Billions for Skype one of many changes in voice over Internet market

  • Business
  • Wednesday, 21 Sep 2005

BOSTON (AP)- What a difference a year and $2.6 billion (euro2.1 billion) makes. 

The renegade cool that once surrounded Skype Technologies SA at past gatherings of the Internet telephone industry has been replaced by mockery and awe at this week's VON show. 

Nearly every speech or conversation at the conference that opened Tuesday has turned at least briefly to last week's news that Skype, a free computer-to-computer phone service, is being acquired by Internet auctioneer eBay Inc. for an unfathomable sum in this upstart business.  

The $2.6 billion tag could reach $4.1 billion (euro3.4 billion) depending on Skype's performance. 

Some of the chatter has been dismissive and critical of Skype and its "peer-to-peer'' technology. But the Skype deal and smaller acquisitions by Microsoft Corp. and Yahoo Inc. also are sparking optimism that the industry is now pushing into the consumer and corporate mainstream after a decade of promises. 

"Skype has done the community at large a favor,'' said Mark Spencer, a mini-rock star in that community who created a free "open source'' platform for office phone systems based on Internet Protocol technology. 

The Linux-based platform, named Asterisk, has been downloaded by developers more than a quarter million times this year. 

"Skype demonstrates a very important principle that people want something that works,'' said Spencer, whose company, Digium Inc., announced a deal with Intel Corp. to create software drivers for Intel hardware to work with Asterisk systems. 

One Asterisk programmer at the show used the platform to create a service to connect people displaced by Hurricane Katrina with friends and family.  

The service, called Contact Loved Ones, lets evacuees punch in a home number where they're no longer located and record a message. Acquaintances who dial in and enter the number will be played that message and can leave their own.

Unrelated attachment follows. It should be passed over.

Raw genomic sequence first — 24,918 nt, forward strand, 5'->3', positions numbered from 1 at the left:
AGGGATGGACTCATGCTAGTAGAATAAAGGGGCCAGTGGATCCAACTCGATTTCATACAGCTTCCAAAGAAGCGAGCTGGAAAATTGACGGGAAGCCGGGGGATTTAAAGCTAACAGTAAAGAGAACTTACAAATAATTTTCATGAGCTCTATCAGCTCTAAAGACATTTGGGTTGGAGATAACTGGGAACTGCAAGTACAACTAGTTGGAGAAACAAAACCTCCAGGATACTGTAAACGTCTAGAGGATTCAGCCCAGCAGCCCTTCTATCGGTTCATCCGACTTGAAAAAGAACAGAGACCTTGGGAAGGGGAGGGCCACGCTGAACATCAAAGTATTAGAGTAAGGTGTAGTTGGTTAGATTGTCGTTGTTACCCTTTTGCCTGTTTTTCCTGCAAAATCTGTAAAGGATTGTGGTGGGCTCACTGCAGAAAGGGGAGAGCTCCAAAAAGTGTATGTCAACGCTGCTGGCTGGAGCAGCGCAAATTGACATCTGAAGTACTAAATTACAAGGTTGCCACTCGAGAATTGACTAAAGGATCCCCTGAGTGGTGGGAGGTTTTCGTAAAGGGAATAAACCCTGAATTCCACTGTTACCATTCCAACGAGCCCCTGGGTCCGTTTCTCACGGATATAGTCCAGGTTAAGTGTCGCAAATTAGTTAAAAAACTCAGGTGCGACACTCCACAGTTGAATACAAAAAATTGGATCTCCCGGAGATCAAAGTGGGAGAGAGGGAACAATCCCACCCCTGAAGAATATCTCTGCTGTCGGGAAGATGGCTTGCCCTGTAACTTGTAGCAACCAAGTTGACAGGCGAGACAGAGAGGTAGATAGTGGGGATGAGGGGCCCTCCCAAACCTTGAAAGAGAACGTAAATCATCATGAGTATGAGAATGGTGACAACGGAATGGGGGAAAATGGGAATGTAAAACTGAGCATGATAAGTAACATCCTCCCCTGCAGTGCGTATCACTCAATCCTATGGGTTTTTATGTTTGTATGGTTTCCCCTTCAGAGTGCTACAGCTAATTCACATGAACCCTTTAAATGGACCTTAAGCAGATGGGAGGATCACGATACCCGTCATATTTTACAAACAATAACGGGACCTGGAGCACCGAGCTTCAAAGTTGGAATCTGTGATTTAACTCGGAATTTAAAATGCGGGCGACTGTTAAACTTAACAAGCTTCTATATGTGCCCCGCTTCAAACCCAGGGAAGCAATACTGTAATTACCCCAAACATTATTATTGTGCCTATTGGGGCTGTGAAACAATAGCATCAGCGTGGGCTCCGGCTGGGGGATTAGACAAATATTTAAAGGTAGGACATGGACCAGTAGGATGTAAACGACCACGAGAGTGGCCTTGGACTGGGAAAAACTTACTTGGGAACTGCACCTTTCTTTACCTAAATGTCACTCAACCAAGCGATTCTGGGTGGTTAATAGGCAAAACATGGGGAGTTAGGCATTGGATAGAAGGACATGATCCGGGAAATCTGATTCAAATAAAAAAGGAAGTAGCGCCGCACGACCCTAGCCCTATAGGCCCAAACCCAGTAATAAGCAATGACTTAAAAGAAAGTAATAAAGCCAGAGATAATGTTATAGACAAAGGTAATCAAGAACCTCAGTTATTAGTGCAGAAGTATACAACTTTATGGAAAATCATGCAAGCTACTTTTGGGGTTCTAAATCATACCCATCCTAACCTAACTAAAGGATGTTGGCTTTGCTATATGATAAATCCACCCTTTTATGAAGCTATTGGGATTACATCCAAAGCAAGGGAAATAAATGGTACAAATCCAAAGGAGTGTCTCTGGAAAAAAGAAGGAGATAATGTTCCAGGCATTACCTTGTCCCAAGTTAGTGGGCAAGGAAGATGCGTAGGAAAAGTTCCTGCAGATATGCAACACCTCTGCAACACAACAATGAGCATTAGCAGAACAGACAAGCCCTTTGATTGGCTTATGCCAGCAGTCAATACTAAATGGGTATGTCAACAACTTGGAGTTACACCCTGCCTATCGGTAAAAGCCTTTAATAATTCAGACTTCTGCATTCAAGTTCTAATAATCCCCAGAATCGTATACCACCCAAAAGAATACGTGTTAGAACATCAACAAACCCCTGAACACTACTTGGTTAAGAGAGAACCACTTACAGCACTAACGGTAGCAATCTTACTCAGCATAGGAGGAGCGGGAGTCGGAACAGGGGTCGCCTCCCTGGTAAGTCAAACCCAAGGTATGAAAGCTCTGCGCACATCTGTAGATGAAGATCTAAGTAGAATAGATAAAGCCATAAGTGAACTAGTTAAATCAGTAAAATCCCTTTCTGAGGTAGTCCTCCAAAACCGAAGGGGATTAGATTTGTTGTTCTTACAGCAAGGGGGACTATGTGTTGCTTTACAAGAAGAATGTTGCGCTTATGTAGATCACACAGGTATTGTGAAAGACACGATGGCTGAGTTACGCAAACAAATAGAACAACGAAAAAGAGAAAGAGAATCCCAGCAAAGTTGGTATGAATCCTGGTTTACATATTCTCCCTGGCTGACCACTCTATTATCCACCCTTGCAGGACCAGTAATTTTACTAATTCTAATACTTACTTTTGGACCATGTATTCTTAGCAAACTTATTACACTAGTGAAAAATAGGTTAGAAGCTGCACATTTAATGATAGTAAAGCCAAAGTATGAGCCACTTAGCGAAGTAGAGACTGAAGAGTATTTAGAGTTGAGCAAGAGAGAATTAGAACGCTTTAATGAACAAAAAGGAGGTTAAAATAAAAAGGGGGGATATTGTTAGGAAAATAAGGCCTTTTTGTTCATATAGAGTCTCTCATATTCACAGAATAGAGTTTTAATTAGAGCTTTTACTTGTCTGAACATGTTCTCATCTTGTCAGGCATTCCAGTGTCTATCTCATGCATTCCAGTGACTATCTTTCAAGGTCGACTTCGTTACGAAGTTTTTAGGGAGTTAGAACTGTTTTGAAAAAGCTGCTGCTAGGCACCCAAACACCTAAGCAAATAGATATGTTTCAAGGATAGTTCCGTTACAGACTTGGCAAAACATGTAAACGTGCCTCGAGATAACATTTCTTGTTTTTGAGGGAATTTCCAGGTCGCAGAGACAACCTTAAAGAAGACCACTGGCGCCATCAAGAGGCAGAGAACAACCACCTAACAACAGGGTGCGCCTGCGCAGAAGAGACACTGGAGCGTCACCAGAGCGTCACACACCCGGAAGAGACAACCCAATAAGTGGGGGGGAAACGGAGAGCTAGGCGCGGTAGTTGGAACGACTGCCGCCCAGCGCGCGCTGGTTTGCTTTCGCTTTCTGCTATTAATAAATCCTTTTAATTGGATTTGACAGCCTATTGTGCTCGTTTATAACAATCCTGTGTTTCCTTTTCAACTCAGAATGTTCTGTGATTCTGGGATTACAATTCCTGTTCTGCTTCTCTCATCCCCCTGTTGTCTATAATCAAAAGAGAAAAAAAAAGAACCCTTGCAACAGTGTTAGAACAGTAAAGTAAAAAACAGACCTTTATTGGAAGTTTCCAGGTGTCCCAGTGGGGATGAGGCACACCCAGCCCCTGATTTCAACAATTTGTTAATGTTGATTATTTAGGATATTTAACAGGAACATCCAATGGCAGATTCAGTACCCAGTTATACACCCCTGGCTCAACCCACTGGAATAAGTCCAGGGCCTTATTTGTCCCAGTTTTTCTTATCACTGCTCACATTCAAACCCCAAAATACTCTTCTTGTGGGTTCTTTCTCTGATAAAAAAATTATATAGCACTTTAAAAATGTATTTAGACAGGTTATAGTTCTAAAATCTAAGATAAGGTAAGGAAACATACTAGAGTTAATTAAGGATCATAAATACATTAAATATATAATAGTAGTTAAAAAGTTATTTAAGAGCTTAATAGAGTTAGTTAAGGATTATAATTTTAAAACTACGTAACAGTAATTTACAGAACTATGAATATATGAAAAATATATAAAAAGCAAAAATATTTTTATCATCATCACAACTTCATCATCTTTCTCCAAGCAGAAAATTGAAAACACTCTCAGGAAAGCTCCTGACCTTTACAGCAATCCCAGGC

Yaacov Menken, one of several Princeton University alumni who collaborated on the service, said doing that with a traditional phone system would have cost tens of thousands of dollars. 

"An open source (phone system) allowed small people in this industry to do something large,'' said Menken, who heads Capalon Internet Solutions in Baltimore. 

Despite hints of scorn or envy, a keynote address by Skype founder Niklas Zennstrom drew a large crowd even though he was to deliver the speech remotely using a new video version of his companys phone service. 

However, as seems customary with any live demonstration at a technology convention, the connection wouldn't work due to what the company called "cabling issues'' on the other end and then a problem projecting his image on the big screens. 

"I don't know if the sound you hear is the sound of eBay's stock going down,'' jokedBlair Levin, an industry analyst for Legg Mason, as he addressed the crowd while Skype's technicians worked to resolve the problem. They didn't, and so Zennstrom was forced to deliver his speech without video. 

(Levin's remark was playing off a comment by comedian Conan O'Brien at an electronics show earlier this year during a failed demonstration by Microsoft Corp. Chairman Bill Gates). 

Levin said that government regulation is still likely to favor the traditional telephone industry despite the technological endorsements suggested by the eBay deal and recent acquisitions in the industry by Yahoo and Microsoft. 

Such regulation, which Skype and others have largely avoided, can mean hefty expenses for the smaller companies providing Internet-based voice technologies - complicating the cost savings that the new services tout. 

That reality was evident recently in the decision by the Federal Communications Commission to require all voice-over-Internet services to provide enhanced emergency call capabilities by late November. 

Importantly, while Skype built an immense user base of 53 million with its free calling service, most of the company's minimal revenue comes from connecting its users to the public telephone network. 

"If a service connects to the (public telephone network), it will get dragged into the regulation of a (traditional phone) service,'' Levin noted. - AP 

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